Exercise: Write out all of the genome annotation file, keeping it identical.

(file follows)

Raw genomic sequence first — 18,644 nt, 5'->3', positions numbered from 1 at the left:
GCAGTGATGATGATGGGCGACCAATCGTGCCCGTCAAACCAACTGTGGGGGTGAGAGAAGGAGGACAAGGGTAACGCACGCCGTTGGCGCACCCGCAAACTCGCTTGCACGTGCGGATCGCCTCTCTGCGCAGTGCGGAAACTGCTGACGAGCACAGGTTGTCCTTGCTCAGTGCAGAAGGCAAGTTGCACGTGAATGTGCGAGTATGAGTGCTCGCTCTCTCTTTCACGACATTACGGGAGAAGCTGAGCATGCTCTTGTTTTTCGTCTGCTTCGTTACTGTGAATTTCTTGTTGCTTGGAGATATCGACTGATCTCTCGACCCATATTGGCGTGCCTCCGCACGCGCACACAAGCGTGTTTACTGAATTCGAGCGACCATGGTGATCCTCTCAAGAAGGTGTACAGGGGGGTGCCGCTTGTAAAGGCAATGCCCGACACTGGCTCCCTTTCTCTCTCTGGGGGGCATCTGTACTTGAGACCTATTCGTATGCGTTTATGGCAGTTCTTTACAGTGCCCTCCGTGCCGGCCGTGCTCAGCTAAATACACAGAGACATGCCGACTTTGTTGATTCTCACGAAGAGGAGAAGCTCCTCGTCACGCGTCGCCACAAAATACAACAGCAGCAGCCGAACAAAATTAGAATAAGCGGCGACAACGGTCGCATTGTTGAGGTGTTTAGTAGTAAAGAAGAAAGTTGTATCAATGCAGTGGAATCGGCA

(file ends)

Raw genomic sequence first — 18,644 nt, 5'->3', positions numbered from 1 at the left:
GCAGTGATGATGATGGGCGACCAATCGTGCCCGTCAAACCAACTGTGGGGGTGAGAGAAGGAGGACAAGGGTAACGCACGCCGTTGGCGCACCCGCAAACTCGCTTGCACGTGCGGATCGCCTCTCTGCGCAGTGCGGAAACTGCTGACGAGCACAGGTTGTCCTTGCTCAGTGCAGAAGGCAAGTTGCACGTGAATGTGCGAGTATGAGTGCTCGCTCTCTCTTTCACGACATTACGGGAGAAGCTGAGCATGCTCTTGTTTTTCGTCTGCTTCGTTACTGTGAATTTCTTGTTGCTTGGAGATATCGACTGATCTCTCGACCCATATTGGCGTGCCTCCGCACGCGCACACAAGCGTGTTTACTGAATTCGAGCGACCATGGTGATCCTCTCAAGAAGGTGTACAGGGGGGTGCCGCTTGTAAAGGCAATGCCCGACACTGGCTCCCTTTCTCTCTCTGGGGGGCATCTGTACTTGAGACCTATTCGTATGCGTTTATGGCAGTTCTTTACAGTGCCCTCCGTGCCGGCCGTGCTCAGCTAAATACACAGAGACATGCCGACTTTGTTGATTCTCACGAAGAGGAGAAGCTCCTCGTCACGCGTCGCCACAAAATACAACAGCAGCAGCCGAACAAAATTAGAATAAGCGGCGACAACGGTCGCATTGTTGAGGTGTTTAGTAGTAAAGAAGAAAGTTGTATCAATGCAGTGGAATCGGCA